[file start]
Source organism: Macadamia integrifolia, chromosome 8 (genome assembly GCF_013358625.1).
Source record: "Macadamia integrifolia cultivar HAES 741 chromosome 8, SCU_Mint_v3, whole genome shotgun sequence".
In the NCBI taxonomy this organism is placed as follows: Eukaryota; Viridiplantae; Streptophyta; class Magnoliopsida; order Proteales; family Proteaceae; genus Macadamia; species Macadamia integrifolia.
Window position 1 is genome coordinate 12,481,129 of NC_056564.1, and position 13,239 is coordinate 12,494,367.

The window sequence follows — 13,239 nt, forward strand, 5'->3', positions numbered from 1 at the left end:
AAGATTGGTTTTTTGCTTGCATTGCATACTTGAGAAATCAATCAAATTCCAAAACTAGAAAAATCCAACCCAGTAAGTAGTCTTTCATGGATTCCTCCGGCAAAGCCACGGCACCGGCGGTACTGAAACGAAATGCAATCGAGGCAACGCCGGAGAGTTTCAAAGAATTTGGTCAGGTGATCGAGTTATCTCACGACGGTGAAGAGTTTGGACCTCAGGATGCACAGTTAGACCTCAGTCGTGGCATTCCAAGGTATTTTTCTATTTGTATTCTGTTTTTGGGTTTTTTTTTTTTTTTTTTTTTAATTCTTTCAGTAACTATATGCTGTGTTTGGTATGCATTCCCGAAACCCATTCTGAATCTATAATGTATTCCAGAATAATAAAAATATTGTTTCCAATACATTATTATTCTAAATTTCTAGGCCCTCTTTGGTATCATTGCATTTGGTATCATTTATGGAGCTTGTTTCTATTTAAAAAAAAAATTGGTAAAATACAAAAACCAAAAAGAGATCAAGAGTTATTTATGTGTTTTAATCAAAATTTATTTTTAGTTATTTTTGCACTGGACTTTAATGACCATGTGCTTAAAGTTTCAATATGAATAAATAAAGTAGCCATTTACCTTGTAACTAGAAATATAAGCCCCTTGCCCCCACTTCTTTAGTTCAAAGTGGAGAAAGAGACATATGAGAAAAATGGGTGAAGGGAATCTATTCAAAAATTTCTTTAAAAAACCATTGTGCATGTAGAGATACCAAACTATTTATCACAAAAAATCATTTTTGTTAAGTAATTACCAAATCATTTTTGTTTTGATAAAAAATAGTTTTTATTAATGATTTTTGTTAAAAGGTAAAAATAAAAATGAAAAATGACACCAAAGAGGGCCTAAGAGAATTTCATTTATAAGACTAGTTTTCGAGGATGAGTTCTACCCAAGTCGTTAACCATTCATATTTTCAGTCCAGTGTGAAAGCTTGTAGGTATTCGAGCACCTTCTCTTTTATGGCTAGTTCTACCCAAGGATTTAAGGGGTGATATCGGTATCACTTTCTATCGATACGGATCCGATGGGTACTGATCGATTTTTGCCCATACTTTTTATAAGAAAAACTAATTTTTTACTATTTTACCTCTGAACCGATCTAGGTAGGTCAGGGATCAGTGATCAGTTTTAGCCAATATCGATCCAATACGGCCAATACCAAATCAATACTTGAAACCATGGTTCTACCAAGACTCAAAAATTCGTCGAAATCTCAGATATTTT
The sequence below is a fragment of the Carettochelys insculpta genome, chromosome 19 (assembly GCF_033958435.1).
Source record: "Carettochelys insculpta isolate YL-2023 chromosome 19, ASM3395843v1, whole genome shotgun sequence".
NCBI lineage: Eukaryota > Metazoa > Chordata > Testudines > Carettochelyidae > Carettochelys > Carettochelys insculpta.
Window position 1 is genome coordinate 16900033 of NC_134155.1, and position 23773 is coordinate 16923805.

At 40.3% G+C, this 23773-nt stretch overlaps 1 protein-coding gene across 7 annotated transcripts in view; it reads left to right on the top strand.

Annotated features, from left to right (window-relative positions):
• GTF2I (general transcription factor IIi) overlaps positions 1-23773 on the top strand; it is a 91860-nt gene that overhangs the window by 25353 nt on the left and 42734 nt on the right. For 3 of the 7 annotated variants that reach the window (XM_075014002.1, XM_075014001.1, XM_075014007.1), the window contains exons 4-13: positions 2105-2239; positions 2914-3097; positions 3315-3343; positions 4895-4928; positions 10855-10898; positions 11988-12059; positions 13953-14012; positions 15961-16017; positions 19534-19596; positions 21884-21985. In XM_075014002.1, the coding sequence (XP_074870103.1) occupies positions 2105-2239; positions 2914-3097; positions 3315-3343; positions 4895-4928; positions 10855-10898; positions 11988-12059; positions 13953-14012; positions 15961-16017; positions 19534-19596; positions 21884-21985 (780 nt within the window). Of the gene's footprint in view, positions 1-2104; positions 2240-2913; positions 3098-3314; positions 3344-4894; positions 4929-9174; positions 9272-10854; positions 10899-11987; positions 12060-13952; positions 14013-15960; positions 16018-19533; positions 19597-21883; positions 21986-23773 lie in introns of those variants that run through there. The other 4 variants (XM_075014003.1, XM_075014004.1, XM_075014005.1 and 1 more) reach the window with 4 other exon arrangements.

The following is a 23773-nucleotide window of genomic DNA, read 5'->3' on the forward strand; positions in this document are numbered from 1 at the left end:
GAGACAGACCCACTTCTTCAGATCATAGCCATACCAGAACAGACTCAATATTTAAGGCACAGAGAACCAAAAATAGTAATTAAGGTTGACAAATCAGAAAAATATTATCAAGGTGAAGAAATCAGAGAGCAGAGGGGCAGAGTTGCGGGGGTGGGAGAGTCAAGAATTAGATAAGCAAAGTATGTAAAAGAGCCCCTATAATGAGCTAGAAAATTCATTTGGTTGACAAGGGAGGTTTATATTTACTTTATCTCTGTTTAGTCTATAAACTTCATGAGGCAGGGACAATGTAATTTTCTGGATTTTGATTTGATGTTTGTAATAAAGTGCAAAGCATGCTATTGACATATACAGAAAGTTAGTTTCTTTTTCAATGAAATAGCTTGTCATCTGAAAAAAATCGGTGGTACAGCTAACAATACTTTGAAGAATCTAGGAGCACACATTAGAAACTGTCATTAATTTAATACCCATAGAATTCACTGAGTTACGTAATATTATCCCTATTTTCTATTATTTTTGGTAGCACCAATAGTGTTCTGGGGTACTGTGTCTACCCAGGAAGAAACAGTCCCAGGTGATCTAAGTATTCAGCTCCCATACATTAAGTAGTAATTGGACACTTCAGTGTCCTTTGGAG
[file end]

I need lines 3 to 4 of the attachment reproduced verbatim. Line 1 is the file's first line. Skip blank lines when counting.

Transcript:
In the NCBI taxonomy this organism is placed as follows: Eukaryota; Viridiplantae; Streptophyta; class Magnoliopsida; order Proteales; family Proteaceae; genus Macadamia; species Macadamia integrifolia.
Window position 1 is genome coordinate 12,481,129 of NC_056564.1, and position 13,239 is coordinate 12,494,367.